After Pujara walked off to a massive roar – that’s become the norm for the fall of the second Indian wicket these days – Kohli walked in and kept the tempo up, cutting Mehedi for four first ball, then finding the fence with some regularity even after that. Ominously for Bangladesh, he looked completely untroubled and looked to dominate.

Pujara missed a century that was there for the taking, but Vijay wasn’t going to, not on the day. He took his time, as he is wont to, and got there when he guided a short delivery from Rabbi between point and cover off the 149th ball he faced.

But his ninth wasn’t going to be a big one, as Vijay also fell to an innocuous-looking delivery, attempting a sweep to one that was pitched up and playing all around it to lose middle stump. Not a shot he would look back with any fondness, but it was an excellent knock while it lasted, giving India the upper hand they would have hoped for when they opted to take first strike. Vijay scored 108, his innings studded by 12 fours and a six.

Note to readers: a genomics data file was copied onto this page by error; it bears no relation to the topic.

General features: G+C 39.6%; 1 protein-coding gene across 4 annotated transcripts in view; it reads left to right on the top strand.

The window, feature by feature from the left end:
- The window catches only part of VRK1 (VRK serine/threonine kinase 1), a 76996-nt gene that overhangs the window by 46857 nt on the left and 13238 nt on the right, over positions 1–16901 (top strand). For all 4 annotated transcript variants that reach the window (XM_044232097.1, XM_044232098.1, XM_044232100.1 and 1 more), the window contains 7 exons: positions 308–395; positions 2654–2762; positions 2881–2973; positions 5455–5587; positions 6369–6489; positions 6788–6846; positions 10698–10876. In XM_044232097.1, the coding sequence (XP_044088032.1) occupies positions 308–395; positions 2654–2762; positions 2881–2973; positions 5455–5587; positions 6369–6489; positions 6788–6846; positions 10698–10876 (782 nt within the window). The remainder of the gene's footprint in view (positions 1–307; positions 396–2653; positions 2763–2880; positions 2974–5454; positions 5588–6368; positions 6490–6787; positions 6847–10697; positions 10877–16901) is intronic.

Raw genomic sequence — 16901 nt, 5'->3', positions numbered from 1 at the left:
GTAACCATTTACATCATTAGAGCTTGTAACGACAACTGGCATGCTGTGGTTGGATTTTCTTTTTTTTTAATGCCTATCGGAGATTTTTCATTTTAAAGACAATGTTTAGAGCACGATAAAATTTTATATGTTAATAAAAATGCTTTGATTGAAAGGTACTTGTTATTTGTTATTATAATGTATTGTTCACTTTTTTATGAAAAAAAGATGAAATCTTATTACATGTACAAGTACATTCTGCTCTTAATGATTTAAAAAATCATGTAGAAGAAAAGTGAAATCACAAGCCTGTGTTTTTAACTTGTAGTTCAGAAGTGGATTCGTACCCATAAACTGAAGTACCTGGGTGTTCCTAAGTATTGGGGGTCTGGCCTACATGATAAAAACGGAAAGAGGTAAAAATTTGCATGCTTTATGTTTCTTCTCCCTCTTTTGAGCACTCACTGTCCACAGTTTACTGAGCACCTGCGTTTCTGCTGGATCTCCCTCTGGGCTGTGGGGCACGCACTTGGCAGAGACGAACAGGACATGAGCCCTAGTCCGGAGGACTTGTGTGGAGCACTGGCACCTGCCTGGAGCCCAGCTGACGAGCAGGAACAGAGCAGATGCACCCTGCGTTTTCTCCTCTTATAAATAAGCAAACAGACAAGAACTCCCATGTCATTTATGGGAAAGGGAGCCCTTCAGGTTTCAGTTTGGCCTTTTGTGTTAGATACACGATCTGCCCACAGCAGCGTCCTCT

And the advantage Vijay and Pujara had worked so hard to gain, well, Kohli just got hold of it, folded it up, put it in his pocket and walked away.

Courtesy: Wisden India